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San Diego

Photo of this volcano
  • El Salvador-Guatemala
  • México and Central America
  • Volcanic field
  • Unknown - Evidence Credible
  • Country
  • Volcanic Region
  • Primary Volcano Type
  • Last Known Eruption
  • 14.27°N
  • 89.48°W

  • 781 m
    2562 ft

  • 343001
  • Latitude
  • Longitude

  • Summit
    Elevation

  • Volcano
    Number

The Global Volcanism Program has no activity reports for San Diego.

The Global Volcanism Program has no Weekly Reports available for San Diego.

The Global Volcanism Program has no Bulletin Reports available for San Diego.

This compilation of synonyms and subsidiary features may not be comprehensive. Features are organized into four major categories: Cones, Craters, Domes, and Thermal Features. Synonyms of features appear indented below the primary name. In some cases additional feature type, elevation, or location details are provided.

Eruptive History

The Global Volcanism Program is not aware of any Holocene eruptions from San Diego. If this volcano has had large eruptions (VEI >= 4) prior to 10,000 years ago, information might be found on the San Diego page in the LaMEVE (Large Magnitude Explosive Volcanic Eruptions) database, a part of the Volcano Global Risk Identification and Analysis Project (VOGRIPA).

Deformation History

There is no Deformation History data available for San Diego.

Emission History

There is no Emissions History data available for San Diego.

Photo Gallery

Cerro Quemado cinder cone near of the outlet of Lake Güija has been extensively quarried, and only a remnant of the cone remains. The San Diego volcanic field straddles the El Salvador/Guatemala border and contains numerous basaltic cinder cones and associated lava flows on both sides of Lake Güija.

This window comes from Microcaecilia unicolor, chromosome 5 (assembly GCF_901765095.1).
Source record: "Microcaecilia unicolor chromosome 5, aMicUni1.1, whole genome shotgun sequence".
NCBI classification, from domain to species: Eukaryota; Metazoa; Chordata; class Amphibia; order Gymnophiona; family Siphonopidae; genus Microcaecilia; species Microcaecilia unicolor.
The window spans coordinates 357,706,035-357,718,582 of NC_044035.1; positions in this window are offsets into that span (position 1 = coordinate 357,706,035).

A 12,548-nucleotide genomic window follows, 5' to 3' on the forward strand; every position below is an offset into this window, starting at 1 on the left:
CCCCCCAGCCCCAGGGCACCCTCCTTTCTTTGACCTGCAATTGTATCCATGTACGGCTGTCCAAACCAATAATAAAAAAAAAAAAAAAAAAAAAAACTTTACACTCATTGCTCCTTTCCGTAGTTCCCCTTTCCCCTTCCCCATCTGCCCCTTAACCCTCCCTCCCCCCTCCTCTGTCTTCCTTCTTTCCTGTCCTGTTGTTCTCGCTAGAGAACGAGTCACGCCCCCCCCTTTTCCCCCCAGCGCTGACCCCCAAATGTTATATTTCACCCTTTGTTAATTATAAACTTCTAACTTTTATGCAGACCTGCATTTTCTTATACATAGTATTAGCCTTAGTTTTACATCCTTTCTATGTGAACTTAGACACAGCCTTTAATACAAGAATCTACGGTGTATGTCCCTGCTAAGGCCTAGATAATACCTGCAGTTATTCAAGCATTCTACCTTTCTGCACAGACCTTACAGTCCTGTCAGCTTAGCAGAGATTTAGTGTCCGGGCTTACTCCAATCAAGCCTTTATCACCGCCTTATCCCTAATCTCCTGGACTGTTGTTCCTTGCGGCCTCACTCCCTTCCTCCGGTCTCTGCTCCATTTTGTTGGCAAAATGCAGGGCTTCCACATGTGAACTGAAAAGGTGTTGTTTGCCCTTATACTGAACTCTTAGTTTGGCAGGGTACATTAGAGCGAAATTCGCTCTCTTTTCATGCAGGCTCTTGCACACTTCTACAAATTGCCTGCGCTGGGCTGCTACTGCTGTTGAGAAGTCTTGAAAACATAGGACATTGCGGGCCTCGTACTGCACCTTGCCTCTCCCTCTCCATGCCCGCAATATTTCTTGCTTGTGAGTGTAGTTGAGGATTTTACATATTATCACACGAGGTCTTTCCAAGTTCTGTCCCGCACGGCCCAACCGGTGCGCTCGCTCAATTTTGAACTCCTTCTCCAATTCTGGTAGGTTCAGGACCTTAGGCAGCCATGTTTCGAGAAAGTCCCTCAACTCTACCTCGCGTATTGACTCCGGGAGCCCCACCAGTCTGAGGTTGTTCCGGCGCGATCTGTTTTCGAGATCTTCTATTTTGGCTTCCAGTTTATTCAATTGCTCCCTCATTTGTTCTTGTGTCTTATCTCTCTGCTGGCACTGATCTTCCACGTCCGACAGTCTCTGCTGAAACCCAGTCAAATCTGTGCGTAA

Photo by Giuseppina Kysar, 1999 (Smithsonian Institution).
See title for photo information.
An extensive volcanic field of fresh basaltic cinder cones and barren lava flows near Lake Güija is named after its largest feature, 781-m-high Volcán de San Diego (upper right). A large basaltic lava flow from the San Diego cinder cone dammed the drainage and was responsible for the formation of 12-km-long Lake Güija, which lies mostly in El Salvador, but extends across the border into Guatemala. Cerro el Tule cinder cone in the center of the photo lies near the eastern shore of the lake, due south of Volcán San Diego.

Photo by Giuseppina Kysar, 1999 (Smithsonian Institution).
See title for photo information.
Volcán de San Diego (upper right) is seen here from the south at the outlet of Lake Güija. The lake was formed when lava flows from San Diego blocked the channel of the Dasague river. Cerro el Tule (left) lies across a narrow channel from the lower flanks of San Diego and during higher water levels forms an island. The 468-m-high Cerro el Tule contains a well-preserved summit crater and is one of the many morphologically youthful cones of the San Diego volcanic field.

Photo by Giuseppina Kysar, 1999 (Smithsonian Institution).
See title for photo information.